This review focuses on new treatment options for eradicating Helicobacter pylori that have emerged as a result of decreased efficacy of standard triple therapy due to increasing antibiotic resistance. We also report on new data regarding primary and secondary gastric cancer prevention strategies and the potential role of H. pylori as a risk factor for extragastric malignancies.
Treatment options have shifted from triple to various quadruple modifications. The length of therapy duration has, in general, been extended from 7 to 10 and 14 days. Nonbismuth-based quadruple therapies prescribed as sequential, concomitant, and hybrid have shown superiority as compared to standard triple therapy in the eradication of clarithromycin-resistant H. pylori. Bismuth-based quadruple therapy appears almost totally independent of antibiotic resistance and maintains high eradication rates. Levofloxacin is an adequate substitute for clarithromycin and is recommended in second-line regimens. However, it should be used prudently as H. pylori has developed resistance to levofloxacin in many regions of the world. Strategies for primary gastric cancer prevention by H. pylori eradication are effective, whereas H. pylori eradication for secondary gastric cancer prevention is uncertain. Very recent data implicate H. pylori as a risk factor for extragastric malignancies.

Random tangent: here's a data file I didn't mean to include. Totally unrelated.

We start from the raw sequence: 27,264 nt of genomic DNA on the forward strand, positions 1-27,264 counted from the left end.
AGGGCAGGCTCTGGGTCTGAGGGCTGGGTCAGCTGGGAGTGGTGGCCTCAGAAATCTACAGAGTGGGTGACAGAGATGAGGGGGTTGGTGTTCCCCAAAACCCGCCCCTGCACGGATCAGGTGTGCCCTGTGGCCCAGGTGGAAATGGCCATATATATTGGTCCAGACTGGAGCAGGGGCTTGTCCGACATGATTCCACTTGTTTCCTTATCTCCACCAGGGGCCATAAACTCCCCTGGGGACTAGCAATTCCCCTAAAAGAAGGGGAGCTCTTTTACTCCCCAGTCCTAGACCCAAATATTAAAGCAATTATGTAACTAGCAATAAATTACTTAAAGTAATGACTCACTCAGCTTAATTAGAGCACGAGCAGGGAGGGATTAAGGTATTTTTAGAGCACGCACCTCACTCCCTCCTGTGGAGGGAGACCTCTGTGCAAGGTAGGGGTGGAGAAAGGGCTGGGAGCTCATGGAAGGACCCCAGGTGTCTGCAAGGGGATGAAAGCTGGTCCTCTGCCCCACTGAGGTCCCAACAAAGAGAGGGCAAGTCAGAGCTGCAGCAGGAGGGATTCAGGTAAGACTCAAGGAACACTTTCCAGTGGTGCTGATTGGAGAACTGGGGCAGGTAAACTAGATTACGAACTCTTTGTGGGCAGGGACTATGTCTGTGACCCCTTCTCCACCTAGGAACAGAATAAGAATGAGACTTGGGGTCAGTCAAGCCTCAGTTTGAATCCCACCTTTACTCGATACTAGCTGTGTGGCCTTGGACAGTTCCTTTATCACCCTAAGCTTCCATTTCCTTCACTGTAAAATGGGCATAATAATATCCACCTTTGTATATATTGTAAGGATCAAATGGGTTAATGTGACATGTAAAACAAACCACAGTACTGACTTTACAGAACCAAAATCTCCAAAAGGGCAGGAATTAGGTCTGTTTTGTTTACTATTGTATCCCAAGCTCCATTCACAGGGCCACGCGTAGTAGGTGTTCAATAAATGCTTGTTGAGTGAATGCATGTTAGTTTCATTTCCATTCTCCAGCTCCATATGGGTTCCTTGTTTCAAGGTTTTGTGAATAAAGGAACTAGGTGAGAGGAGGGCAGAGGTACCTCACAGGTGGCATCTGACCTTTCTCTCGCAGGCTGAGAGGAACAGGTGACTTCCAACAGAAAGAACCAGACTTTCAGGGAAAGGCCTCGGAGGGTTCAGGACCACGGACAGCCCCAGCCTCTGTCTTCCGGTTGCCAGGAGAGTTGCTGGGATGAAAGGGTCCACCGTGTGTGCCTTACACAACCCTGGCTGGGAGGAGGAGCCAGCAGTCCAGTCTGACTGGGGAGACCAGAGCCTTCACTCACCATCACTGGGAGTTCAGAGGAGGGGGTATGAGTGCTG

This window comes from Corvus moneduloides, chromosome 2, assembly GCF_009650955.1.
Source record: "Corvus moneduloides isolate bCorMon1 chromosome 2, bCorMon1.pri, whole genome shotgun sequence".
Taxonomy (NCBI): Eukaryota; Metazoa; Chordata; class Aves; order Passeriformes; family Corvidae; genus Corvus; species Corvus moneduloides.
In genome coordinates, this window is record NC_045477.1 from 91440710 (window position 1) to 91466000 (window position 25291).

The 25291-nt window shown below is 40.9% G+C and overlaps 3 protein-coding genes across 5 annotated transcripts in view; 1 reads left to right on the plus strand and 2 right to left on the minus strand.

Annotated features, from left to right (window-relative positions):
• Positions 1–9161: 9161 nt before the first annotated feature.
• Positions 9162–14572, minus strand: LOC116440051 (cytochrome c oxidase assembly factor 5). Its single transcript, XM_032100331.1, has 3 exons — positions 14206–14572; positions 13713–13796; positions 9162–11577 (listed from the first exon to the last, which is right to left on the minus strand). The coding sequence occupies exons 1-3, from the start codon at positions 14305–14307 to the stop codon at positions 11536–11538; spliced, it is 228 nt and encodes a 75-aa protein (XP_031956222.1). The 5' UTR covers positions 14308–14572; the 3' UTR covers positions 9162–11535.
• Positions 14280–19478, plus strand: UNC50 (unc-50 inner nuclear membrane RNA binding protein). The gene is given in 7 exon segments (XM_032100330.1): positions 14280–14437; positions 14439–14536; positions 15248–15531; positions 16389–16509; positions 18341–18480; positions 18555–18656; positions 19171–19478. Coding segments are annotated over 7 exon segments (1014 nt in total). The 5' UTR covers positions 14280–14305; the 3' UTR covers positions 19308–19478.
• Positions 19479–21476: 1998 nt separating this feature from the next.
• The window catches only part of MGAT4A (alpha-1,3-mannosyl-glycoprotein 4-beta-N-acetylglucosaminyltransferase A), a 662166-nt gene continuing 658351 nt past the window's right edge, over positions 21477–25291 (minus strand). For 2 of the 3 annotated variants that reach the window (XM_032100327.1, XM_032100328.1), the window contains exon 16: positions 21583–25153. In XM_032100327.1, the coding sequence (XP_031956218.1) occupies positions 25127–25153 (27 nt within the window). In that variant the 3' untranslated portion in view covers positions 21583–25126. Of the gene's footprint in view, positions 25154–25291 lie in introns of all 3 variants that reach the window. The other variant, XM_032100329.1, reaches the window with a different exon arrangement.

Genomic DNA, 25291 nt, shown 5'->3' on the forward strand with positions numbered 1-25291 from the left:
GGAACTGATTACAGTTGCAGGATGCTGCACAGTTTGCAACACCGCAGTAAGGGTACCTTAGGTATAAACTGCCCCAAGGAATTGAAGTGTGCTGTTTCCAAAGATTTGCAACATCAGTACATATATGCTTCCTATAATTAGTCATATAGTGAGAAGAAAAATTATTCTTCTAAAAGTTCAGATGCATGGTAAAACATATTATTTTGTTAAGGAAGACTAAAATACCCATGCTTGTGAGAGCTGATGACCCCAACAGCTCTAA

H. pylori therapy should be tailored according to local antibiotic resistance patterns. In many regions of the world, H. pylori is becoming increasingly resistant to clarithromycin, metronidazole, and levofloxacin. Gastric cancer prevention by H. pylori eradication is most effective, if implemented early in the course of infection. New data are provided which indicate H. pylori as risk factor for extragastric malignancies.
Department of Gastroenterology, Hepatology and Infectious Diseases, Otto-von-Guericke University Hospital, Magdeburg, Germany
Correspondence to Professor Dr med. Peter Malfertheiner, MD, Head of the Department of Gastroenterology, Hepatology and Infectious Diseases, University of Magdeburg, Leipziger Str. 44, 39120 Magdeburg, Germany. Tel: +49 391 67 13 100; fax: +49 391 67 13 105; e-mail: email@example.com